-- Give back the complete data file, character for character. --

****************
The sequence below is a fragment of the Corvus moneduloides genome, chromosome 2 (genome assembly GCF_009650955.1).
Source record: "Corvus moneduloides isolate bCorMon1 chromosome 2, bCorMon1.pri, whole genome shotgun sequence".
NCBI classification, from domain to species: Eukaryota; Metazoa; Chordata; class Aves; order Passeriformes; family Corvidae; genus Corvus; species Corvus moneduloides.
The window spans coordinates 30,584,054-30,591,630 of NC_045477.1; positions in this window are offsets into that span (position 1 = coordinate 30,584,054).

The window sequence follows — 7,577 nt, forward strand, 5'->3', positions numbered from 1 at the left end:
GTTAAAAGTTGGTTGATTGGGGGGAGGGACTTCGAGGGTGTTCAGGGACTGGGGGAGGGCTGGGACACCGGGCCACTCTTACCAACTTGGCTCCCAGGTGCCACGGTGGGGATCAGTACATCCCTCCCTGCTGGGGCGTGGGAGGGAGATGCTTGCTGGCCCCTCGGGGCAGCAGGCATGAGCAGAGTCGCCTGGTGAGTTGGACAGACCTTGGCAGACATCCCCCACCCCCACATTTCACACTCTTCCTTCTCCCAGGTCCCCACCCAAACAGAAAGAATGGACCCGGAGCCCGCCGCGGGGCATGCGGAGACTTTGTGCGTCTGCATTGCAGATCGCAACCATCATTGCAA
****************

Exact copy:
The sequence below is a fragment of the Corvus moneduloides genome, chromosome 2 (genome assembly GCF_009650955.1).
Source record: "Corvus moneduloides isolate bCorMon1 chromosome 2, bCorMon1.pri, whole genome shotgun sequence".
NCBI classification, from domain to species: Eukaryota; Metazoa; Chordata; class Aves; order Passeriformes; family Corvidae; genus Corvus; species Corvus moneduloides.
The window spans coordinates 30,584,054-30,591,630 of NC_045477.1; positions in this window are offsets into that span (position 1 = coordinate 30,584,054).

The window sequence follows — 7,577 nt, forward strand, 5'->3', positions numbered from 1 at the left end:
GTTAAAAGTTGGTTGATTGGGGGGAGGGACTTCGAGGGTGTTCAGGGACTGGGGGAGGGCTGGGACACCGGGCCACTCTTACCAACTTGGCTCCCAGGTGCCACGGTGGGGATCAGTACATCCCTCCCTGCTGGGGCGTGGGAGGGAGATGCTTGCTGGCCCCTCGGGGCAGCAGGCATGAGCAGAGTCGCCTGGTGAGTTGGACAGACCTTGGCAGACATCCCCCACCCCCACATTTCACACTCTTCCTTCTCCCAGGTCCCCACCCAAACAGAAAGAATGGACCCGGAGCCCGCCGCGGGGCATGCGGAGACTTTGTGCGTCTGCATTGCAGATCGCAACCATCATTGCAA